Teenager Hanne and her family, along with most of their community, escape religious persecution in nineteenth century Prussia to make their home in South Australia. Hanne’s close friend Thea and her family also make the journey, and the girls begin to have deep feelings for each other. Disease, hunger and overcrowding make the six-month voyage a harrowing one, and there are tragedies. When they arrive in South Australia the families work hard to start farming on the Indigenous Australian’s land.
BOOK SNAPS: This is not conventional historical fiction. Set in the nineteenth century, it is more about the love story between Hanne and Thea, and is written with a supernatural component. This is a unique and unforgettable story with surprising turns, and with much emotion. The Guardian thinks the author “skims over its racial politics with regard to the displacement of indigenous people in Australia“, but I think, (like Arts Hub: “the representation of colonial history seeps into the story from an unusual narrative space that neither denies nor condones, Australia’s brutal colonial past” that she hits just the right note.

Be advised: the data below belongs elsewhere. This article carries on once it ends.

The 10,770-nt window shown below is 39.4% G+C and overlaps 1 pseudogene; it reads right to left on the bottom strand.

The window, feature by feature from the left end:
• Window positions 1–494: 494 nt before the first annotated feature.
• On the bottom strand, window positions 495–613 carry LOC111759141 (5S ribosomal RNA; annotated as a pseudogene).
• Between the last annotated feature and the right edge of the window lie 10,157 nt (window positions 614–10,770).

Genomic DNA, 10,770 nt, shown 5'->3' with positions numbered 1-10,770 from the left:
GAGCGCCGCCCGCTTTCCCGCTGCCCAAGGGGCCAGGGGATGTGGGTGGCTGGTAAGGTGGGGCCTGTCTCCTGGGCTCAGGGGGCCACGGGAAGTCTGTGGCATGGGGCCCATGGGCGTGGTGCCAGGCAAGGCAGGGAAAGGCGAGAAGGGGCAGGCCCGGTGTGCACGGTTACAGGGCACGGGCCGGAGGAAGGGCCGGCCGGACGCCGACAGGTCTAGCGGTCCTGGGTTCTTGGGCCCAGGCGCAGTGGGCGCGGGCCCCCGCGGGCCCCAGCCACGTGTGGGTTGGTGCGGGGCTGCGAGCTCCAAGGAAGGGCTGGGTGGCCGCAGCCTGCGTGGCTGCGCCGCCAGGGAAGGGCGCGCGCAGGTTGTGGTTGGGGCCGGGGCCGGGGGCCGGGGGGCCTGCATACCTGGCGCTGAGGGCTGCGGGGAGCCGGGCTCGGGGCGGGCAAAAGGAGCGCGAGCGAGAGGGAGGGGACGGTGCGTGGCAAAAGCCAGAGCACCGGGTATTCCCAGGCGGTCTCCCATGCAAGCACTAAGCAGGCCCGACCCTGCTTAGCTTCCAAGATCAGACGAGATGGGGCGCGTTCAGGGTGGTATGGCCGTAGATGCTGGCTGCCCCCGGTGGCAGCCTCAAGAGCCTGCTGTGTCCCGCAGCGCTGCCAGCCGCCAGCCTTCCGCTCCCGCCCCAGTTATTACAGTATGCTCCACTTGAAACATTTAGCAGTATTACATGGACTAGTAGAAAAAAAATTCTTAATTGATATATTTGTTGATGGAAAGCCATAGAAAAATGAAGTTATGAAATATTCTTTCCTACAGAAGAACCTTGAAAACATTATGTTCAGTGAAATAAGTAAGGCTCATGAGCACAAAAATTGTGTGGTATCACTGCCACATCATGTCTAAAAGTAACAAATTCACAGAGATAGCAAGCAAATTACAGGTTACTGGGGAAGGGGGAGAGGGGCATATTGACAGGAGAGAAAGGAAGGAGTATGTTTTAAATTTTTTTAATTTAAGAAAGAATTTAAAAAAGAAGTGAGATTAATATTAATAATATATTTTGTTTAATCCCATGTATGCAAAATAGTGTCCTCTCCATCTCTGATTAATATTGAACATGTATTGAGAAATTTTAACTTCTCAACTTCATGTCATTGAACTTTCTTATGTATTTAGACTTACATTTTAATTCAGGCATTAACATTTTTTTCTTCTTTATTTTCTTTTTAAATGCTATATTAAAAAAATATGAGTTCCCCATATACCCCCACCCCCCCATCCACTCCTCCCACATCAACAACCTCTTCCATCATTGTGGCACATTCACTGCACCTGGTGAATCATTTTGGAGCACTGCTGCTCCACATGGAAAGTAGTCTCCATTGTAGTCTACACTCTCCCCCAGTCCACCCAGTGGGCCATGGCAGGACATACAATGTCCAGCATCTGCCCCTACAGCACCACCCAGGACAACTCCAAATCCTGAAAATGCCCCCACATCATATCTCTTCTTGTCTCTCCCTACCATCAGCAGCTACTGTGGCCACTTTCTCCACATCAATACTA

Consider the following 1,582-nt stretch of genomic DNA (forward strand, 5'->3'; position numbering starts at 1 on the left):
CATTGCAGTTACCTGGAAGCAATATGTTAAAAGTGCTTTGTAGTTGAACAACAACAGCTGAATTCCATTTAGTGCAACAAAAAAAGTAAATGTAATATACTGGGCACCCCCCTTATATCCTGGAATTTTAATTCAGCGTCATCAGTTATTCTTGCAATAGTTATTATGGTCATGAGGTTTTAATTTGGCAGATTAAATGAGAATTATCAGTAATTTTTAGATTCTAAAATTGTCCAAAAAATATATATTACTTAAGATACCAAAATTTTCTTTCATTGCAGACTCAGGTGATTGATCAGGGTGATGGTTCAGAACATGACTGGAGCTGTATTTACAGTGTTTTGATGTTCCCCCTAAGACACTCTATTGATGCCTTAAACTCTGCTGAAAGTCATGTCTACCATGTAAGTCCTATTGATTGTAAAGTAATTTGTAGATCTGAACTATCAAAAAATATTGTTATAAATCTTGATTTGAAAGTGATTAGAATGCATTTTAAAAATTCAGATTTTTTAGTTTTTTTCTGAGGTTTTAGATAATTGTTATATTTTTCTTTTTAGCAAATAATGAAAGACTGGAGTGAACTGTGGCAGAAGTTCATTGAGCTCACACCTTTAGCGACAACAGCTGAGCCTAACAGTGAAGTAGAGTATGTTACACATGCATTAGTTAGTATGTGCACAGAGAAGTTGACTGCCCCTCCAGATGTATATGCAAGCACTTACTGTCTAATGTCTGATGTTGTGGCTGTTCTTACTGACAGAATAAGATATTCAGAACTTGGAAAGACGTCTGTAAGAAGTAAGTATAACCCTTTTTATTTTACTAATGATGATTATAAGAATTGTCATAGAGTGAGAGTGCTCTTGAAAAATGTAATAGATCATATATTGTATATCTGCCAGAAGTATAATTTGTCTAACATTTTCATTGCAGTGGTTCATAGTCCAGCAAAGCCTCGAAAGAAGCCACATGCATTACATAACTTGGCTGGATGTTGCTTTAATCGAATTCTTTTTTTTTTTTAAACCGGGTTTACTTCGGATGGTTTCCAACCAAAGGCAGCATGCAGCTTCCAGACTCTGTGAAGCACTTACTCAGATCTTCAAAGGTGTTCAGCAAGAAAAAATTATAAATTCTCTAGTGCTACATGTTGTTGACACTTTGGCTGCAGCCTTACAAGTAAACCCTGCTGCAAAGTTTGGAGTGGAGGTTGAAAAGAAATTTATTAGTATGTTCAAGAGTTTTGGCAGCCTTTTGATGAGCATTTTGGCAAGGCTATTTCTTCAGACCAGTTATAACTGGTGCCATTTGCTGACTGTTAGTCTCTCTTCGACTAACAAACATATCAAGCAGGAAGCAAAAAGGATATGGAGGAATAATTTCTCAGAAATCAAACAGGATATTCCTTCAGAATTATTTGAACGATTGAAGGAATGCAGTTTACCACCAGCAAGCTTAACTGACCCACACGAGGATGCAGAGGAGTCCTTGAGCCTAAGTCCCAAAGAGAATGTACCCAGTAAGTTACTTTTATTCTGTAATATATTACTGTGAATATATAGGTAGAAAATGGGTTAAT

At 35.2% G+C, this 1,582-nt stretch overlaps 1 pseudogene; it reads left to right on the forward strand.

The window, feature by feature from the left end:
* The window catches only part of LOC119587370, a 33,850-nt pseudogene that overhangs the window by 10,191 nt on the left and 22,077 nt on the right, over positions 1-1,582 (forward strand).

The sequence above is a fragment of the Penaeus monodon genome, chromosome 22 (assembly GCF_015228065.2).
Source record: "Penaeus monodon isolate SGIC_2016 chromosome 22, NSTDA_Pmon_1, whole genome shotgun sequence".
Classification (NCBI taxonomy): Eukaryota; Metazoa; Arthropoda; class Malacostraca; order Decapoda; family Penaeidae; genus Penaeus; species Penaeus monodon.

“Somewhere in the press of time, I was caught, and now I remain here, like a flower turned to paper, untethered to the soil.”
“Unlike much of the forest across the ranges, the valley was open country, expansive, interrupted only by immense gum trees that drew the eyes skywards and stretched the throat.”
Author: Hannah Kent